Change is coming
Capital adequacy places an implicit cost on firms – it favours the large but does it do any good?
The overwhelming principle behind it is that it might help sustain an operator after some calamitous event. The right approach is surely to avoid the calamitous event. The FSA has taken some very positive steps in the last year such as its review of small Sipp providers. While advisers are always encouraged to ‘get under the bonnet’, no one is better placed to do this than the FSA.
Its questionnaire last April and telephone follow-up will have greatly deepened its understanding of the individual operators, the nature of their businesses and which areas are of potential concern. That is what really matters rather than ‘politically’ motivated calls – generally from providers, not from the FSA – for larger buffers and fewer players. Consultation paper 12/5 also showed some positive moves from the FSA, such as looking to make standards more consistent across providers and to create greater transparency and disclosure.
One of the hot topics in Sipps right now, if not the hot topic, is capital adequacy. Change is expected and speculation on the level is rife. Some Sipp providers have been championing it although one cannot be sure to what extent they are motivated by belief and to what extent they may be hoping to drive down the price of acquisition targets. No one has sought to voice opposition, no doubt for fear of sending out the wrong implicit messages.
I think it is fair to say that change is needed. The current level is not consistent across all providers, experience suggests it is not enough and it has not been designed with the nature of the industry in mind. However the most important debate is not about the details of the level or operation of capital adequacy. We need to be mindful of what capital adequacy is for, what its limitations are and, above all, what else is required to maintain confidence and stability in the Sipp market.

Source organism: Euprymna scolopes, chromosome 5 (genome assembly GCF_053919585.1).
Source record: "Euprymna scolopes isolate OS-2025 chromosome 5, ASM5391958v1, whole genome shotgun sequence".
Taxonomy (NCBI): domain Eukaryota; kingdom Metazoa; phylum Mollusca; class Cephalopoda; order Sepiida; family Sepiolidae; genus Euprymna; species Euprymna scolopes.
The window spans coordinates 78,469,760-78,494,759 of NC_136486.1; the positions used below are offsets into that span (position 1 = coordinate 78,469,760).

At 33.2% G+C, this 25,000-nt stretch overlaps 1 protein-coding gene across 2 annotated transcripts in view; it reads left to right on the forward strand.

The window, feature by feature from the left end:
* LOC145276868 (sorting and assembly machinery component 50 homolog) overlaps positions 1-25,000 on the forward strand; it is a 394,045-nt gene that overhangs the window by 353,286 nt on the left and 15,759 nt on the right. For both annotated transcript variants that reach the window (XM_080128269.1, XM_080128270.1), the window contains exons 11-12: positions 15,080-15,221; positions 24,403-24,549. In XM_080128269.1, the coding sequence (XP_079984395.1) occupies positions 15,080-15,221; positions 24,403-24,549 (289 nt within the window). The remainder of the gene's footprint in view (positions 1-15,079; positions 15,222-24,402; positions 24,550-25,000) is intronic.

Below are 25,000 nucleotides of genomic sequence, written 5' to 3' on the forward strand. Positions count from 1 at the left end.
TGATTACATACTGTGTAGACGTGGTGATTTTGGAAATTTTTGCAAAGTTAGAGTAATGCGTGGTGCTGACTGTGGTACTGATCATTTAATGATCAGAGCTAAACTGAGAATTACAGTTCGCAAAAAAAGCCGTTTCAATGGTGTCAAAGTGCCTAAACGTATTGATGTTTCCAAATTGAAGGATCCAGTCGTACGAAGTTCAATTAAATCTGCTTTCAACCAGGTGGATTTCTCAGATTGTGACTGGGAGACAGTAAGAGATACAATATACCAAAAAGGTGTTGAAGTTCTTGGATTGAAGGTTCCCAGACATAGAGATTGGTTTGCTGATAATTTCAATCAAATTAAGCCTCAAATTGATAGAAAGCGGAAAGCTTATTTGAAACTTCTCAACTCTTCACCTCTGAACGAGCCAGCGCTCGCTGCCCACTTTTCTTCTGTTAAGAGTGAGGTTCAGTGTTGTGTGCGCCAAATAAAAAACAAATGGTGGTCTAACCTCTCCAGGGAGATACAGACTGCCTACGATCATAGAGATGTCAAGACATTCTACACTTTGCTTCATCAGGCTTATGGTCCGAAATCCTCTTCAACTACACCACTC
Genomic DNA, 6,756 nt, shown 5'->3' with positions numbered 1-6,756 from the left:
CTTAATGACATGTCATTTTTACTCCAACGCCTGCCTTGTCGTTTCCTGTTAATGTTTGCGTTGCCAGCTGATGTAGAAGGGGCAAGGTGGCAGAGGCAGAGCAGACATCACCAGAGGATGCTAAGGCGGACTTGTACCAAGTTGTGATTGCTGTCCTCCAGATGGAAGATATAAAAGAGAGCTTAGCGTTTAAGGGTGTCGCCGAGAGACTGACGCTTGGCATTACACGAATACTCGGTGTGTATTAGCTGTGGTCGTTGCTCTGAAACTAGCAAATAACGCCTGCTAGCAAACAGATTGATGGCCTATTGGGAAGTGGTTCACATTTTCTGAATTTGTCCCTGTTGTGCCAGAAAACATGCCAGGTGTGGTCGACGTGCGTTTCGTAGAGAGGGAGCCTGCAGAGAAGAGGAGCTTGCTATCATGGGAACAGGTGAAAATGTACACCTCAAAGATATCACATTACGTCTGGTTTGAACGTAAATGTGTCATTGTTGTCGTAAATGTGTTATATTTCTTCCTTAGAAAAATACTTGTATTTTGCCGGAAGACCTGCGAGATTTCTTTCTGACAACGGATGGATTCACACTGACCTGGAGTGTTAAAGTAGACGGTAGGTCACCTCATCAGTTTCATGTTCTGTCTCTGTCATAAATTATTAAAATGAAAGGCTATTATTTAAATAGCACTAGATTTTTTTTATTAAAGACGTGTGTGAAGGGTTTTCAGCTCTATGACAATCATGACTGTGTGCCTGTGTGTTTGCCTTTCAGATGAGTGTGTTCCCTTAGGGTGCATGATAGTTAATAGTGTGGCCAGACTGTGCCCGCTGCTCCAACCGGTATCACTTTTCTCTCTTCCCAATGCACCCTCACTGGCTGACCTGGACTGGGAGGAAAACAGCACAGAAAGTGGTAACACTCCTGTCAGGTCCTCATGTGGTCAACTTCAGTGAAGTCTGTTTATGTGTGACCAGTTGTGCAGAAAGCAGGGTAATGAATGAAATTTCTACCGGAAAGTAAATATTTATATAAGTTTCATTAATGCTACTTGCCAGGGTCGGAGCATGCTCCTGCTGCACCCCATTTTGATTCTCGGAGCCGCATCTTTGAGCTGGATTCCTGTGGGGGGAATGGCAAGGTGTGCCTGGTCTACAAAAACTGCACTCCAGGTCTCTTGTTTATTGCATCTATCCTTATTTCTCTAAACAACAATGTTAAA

The purpose of capital adequacy requirements is, in simple terms, to provide a financial buffer. This should help a firm cope with shocks
We need to be mindful of what capital adequacy is for, what its limitations are and, above all, what else is required to maintain confidence and stability in the Sipp market.
Many industry experts have commented, some in private conversation and others in public, that the FSA would like to see the number of Sipp providers reduced. Several have suggested to me that it would like to see the number fall from around 120 to approximately 20. To be sure, an industry as broad, flexible and disparate as Sipps must be difficult to regulate and police, and the large number of small providers involved clearly amplifies the difficulties. So, on that front, the FSA have my sympathy. Equally a certain level of healthy competition can only be good for the consumer.